You focus on those succulents when you’re standing on top of Enchanted Rock, picture the roots and hearts buried deep in the earth. Your own roots seem to be shallow, barely clinging to silt and gravel. Your own heart is exposed, burning just as badly as your skin. After an hour and twenty minutes, the drive is finally done, and you are ready to choke Clementine if she mentions love or soul mates or commitment one more time. But Missy is the only person who has any patience left for you right now, and she wouldn’t appreciate you hurting her friend.

You try to ignore the things that don’t matter. The people and their chatter. The highways in the distance, and the cars driving along them. The evidence of human development. When you concentrate just right, you can pretend that you are alone, that no person can hurt you, even if the wilderness can. Fortunately, Clementine switches topics as you begin the climb up the pink granite dome. She can yammer on about her retail job and reality television all she wants. Those topics are easier to turn out. They’re not sandpaper on your skin. You wish, briefly, that you could disappear into pink granite and scrub. You wish you could sneak off, and have the last friend you have abandon you out here.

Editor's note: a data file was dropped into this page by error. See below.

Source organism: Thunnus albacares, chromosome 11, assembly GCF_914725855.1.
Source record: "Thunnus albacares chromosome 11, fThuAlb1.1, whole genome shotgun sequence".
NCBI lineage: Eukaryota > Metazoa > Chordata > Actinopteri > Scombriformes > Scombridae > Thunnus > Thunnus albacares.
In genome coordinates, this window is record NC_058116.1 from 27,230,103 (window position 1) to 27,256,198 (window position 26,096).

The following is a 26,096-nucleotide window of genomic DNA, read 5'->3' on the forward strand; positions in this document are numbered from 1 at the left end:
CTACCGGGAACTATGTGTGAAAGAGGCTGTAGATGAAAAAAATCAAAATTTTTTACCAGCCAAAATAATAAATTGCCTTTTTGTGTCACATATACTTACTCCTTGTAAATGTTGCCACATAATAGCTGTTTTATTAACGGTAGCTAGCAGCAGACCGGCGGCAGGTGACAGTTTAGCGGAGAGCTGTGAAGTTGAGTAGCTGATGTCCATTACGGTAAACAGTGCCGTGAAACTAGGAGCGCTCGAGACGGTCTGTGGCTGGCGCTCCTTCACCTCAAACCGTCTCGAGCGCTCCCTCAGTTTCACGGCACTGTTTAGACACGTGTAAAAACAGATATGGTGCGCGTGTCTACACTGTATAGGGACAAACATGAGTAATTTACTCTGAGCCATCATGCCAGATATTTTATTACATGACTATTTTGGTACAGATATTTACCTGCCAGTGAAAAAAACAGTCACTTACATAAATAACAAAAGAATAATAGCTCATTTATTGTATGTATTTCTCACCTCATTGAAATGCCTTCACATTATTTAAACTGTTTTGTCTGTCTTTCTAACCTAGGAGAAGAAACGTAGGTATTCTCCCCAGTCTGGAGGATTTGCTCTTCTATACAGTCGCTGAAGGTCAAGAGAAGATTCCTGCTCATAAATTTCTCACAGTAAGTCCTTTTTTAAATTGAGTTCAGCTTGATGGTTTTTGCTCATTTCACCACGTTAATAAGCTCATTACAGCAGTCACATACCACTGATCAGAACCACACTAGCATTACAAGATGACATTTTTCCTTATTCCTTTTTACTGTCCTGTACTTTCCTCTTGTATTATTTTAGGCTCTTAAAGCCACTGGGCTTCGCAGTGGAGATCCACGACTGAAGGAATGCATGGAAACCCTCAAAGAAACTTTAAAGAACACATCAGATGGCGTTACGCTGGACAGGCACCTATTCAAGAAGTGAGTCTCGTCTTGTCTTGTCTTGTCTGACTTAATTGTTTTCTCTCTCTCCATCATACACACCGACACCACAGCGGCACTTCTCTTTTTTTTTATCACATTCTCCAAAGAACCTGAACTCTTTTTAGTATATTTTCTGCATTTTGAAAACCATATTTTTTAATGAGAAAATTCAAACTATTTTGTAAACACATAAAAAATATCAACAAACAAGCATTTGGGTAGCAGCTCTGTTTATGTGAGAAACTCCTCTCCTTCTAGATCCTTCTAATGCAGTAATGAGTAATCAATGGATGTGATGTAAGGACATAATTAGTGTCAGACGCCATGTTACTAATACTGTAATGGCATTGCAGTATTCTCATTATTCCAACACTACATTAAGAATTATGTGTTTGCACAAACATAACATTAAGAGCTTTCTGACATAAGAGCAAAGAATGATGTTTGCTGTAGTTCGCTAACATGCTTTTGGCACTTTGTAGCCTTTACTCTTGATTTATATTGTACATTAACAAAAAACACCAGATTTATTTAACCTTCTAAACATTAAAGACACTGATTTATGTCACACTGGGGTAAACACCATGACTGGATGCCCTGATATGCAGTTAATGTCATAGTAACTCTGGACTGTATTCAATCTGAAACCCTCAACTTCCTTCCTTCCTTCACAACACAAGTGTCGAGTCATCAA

Instead of being social, you keep your eyes trained on the rock, imagine yourself on another planet. Not Mars. Enchanted Rock is too fertile for that. The pink granite, however, is otherworldly. You can pretend you’re somewhere beyond Earth, beyond self-pity, beyond the alienation you have thrust upon yourself.

Randall Chancellor photo

Randall Chancellor photo

You can’t believe how fast all the water disappeared down your throat. How everyone guzzled it too fast, too soon. You’re relieved that nobody expects you to talk right now, because you feel as though the second you open your mouth, your tongue will dissolve.

By the time you reach the top, the August sun is in full force. The skin on your face feels tight. You’re a little dizzy, so you clench your thigh muscles to keep from fainting as you gaze out at the expanse of hills and cacti. You think you are supposed to feel whole and healed right now, but really, your shoulders are on fire and your shirt is drenched, and your mouth feels like it’s full of cotton. As you stand beneath the blazing afternoon sun and feel heat rise up from the rock, you understand that your misery is your own making. Both here and back home. Not the lightest thought for you to carry down that pink dome. And Missy and Clementine are both too tired and dehydrated to talk, so now you can’t even tune out your thoughts with their voices. You’re stuck with yourself for a while.

In the car, Missy blasts the air conditioner. In the restaurant, you guzzle four glasses of water in a row. To hydrate. To recover. To nourish. To cleanse.

Allyson Whipple is an MFA student at the University of Texas at El Paso. She is the author of two poetry chapbooks, most recently Come Into the World Like That (Five Oaks Press). Allyson also serves as co-editor of the Texas Poetry Calendar. She teaches at Austin Community College.

 

Banner photo by Travis Swicegood